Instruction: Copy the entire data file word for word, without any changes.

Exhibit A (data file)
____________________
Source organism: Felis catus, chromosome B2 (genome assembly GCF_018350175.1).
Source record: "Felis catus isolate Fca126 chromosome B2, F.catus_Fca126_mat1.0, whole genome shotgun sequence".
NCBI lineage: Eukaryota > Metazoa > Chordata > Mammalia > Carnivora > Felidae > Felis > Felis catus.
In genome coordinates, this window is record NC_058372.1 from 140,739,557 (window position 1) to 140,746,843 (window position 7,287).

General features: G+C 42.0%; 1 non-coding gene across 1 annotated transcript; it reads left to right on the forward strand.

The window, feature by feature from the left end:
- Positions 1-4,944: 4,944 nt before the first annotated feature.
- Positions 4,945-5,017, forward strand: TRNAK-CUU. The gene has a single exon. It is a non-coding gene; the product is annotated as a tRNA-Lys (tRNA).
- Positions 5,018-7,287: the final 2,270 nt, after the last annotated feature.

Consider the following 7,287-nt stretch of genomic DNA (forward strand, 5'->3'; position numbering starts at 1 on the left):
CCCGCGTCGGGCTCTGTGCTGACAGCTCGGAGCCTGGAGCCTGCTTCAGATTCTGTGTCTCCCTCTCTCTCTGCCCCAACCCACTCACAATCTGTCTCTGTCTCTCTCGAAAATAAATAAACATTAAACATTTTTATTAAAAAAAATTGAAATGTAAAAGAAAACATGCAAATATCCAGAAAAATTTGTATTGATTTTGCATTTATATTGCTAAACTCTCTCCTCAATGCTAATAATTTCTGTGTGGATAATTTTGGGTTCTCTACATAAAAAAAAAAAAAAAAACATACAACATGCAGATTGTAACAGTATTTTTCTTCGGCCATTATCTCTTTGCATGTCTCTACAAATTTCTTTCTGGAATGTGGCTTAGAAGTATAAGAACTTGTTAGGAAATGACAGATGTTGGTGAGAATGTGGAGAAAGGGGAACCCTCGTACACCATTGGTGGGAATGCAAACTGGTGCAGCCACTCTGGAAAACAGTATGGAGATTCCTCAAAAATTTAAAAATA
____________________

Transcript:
Source organism: Felis catus, chromosome B2 (genome assembly GCF_018350175.1).
Source record: "Felis catus isolate Fca126 chromosome B2, F.catus_Fca126_mat1.0, whole genome shotgun sequence".
NCBI lineage: Eukaryota > Metazoa > Chordata > Mammalia > Carnivora > Felidae > Felis > Felis catus.
In genome coordinates, this window is record NC_058372.1 from 140,739,557 (window position 1) to 140,746,843 (window position 7,287).

General features: G+C 42.0%; 1 non-coding gene across 1 annotated transcript; it reads left to right on the forward strand.

The window, feature by feature from the left end:
- Positions 1-4,944: 4,944 nt before the first annotated feature.
- Positions 4,945-5,017, forward strand: TRNAK-CUU. The gene has a single exon. It is a non-coding gene; the product is annotated as a tRNA-Lys (tRNA).
- Positions 5,018-7,287: the final 2,270 nt, after the last annotated feature.

Consider the following 7,287-nt stretch of genomic DNA (forward strand, 5'->3'; position numbering starts at 1 on the left):
CCCGCGTCGGGCTCTGTGCTGACAGCTCGGAGCCTGGAGCCTGCTTCAGATTCTGTGTCTCCCTCTCTCTCTGCCCCAACCCACTCACAATCTGTCTCTGTCTCTCTCGAAAATAAATAAACATTAAACATTTTTATTAAAAAAAATTGAAATGTAAAAGAAAACATGCAAATATCCAGAAAAATTTGTATTGATTTTGCATTTATATTGCTAAACTCTCTCCTCAATGCTAATAATTTCTGTGTGGATAATTTTGGGTTCTCTACATAAAAAAAAAAAAAAAAACATACAACATGCAGATTGTAACAGTATTTTTCTTCGGCCATTATCTCTTTGCATGTCTCTACAAATTTCTTTCTGGAATGTGGCTTAGAAGTATAAGAACTTGTTAGGAAATGACAGATGTTGGTGAGAATGTGGAGAAAGGGGAACCCTCGTACACCATTGGTGGGAATGCAAACTGGTGCAGCCACTCTGGAAAACAGTATGGAGATTCCTCAAAAATTTAAAAATA